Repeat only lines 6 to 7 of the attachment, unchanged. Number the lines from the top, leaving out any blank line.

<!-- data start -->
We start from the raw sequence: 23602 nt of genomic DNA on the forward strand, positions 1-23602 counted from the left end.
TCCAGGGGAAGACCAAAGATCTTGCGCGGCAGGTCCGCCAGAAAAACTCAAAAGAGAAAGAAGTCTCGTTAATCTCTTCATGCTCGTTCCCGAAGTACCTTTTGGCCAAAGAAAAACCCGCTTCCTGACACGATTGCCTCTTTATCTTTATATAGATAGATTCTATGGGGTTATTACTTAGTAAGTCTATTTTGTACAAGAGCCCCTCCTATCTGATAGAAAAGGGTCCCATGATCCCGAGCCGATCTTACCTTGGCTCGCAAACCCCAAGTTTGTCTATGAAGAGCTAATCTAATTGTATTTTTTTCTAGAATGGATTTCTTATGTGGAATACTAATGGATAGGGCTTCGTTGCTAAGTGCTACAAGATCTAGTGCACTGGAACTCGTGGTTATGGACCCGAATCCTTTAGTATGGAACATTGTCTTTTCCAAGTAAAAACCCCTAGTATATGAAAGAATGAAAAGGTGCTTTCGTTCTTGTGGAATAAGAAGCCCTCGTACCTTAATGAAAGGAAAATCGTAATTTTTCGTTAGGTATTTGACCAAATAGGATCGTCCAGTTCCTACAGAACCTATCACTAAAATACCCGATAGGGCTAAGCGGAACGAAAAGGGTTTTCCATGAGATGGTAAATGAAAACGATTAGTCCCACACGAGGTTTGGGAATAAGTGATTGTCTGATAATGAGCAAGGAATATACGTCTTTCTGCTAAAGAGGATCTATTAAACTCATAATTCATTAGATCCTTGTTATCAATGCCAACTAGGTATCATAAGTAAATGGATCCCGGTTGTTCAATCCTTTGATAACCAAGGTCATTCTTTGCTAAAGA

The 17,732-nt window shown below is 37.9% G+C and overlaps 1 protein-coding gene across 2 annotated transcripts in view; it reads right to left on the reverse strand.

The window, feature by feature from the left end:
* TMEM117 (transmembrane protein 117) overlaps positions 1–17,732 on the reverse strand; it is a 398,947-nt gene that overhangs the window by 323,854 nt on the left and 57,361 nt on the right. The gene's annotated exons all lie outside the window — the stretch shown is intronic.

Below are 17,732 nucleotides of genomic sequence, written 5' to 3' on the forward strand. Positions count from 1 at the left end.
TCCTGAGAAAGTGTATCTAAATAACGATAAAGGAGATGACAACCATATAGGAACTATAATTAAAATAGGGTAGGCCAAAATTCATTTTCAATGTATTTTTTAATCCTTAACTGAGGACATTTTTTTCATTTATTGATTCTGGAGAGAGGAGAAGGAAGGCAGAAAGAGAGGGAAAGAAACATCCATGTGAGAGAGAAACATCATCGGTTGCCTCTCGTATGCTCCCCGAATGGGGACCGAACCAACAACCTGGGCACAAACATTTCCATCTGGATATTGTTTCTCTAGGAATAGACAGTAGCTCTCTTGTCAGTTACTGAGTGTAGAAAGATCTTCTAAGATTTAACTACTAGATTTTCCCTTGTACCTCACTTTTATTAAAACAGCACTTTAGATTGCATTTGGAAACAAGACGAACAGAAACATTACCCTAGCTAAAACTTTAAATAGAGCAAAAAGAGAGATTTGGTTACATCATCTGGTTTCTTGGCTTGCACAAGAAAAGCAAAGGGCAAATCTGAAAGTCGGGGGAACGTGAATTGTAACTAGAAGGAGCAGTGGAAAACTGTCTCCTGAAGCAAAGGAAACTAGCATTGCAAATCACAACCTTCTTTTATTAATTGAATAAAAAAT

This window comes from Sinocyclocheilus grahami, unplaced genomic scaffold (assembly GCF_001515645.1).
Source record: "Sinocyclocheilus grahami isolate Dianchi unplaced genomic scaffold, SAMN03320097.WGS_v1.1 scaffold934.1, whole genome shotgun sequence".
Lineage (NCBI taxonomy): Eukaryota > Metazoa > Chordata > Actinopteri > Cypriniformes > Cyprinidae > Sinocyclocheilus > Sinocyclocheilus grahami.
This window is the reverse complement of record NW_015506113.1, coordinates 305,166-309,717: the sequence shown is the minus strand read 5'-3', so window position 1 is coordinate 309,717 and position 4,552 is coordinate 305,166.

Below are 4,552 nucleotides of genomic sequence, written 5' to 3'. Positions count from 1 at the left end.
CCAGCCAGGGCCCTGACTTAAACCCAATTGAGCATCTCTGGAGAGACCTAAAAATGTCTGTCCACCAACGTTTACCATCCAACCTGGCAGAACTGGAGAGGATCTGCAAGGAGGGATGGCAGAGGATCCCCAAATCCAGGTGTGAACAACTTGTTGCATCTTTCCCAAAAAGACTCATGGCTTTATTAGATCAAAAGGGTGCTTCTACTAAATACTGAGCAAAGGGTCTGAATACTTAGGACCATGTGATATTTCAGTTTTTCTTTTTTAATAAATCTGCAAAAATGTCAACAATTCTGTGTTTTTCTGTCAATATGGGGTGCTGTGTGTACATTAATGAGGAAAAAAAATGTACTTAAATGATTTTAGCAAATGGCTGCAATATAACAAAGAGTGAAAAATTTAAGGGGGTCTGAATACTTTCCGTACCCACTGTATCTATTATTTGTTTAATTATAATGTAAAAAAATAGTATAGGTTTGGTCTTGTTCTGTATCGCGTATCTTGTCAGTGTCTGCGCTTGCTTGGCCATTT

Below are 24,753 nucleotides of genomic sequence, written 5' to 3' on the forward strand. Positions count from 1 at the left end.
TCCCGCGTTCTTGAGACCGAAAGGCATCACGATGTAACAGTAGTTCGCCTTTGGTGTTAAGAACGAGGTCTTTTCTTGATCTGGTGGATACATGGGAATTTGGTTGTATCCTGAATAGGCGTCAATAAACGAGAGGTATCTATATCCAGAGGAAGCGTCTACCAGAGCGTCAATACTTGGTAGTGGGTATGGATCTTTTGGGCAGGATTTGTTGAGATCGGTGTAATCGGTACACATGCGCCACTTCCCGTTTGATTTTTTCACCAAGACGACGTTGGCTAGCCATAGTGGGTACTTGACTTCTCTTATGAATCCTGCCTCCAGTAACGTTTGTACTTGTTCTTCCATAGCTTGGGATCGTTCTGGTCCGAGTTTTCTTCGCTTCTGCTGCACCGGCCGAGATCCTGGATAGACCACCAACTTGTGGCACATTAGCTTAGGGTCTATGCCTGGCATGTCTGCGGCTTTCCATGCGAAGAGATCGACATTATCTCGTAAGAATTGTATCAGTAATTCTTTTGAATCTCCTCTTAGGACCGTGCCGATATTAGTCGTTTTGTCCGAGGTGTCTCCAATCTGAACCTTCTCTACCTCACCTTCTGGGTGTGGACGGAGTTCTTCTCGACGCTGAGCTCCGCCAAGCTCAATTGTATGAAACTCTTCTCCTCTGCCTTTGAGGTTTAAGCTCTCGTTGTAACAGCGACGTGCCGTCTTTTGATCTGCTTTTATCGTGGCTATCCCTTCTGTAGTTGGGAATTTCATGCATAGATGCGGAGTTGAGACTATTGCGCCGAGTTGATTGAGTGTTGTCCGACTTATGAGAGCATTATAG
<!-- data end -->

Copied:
Below are 17,732 nucleotides of genomic sequence, written 5' to 3' on the forward strand. Positions count from 1 at the left end.
TCCTGAGAAAGTGTATCTAAATAACGATAAAGGAGATGACAACCATATAGGAACTATAATTAAAATAGGGTAGGCCAAAATTCATTTTCAATGTATTTTTTAATCCTTAACTGAGGACATTTTTTTCATTTATTGATTCTGGAGAGAGGAGAAGGAAGGCAGAAAGAGAGGGAAAGAAACATCCATGTGAGAGAGAAACATCATCGGTTGCCTCTCGTATGCTCCCCGAATGGGGACCGAACCAACAACCTGGGCACAAACATTTCCATCTGGATATTGTTTCTCTAGGAATAGACAGTAGCTCTCTTGTCAGTTACTGAGTGTAGAAAGATCTTCTAAGATTTAACTACTAGATTTTCCCTTGTACCTCACTTTTATTAAAACAGCACTTTAGATTGCATTTGGAAACAAGACGAACAGAAACATTACCCTAGCTAAAACTTTAAATAGAGCAAAAAGAGAGATTTGGTTACATCATCTGGTTTCTTGGCTTGCACAAGAAAAGCAAAGGGCAAATCTGAAAGTCGGGGGAACGTGAATTGTAACTAGAAGGAGCAGTGGAAAACTGTCTCCTGAAGCAAAGGAAACTAGCATTGCAAATCACAACCTTCTTTTATTAATTGAATAAAAAAT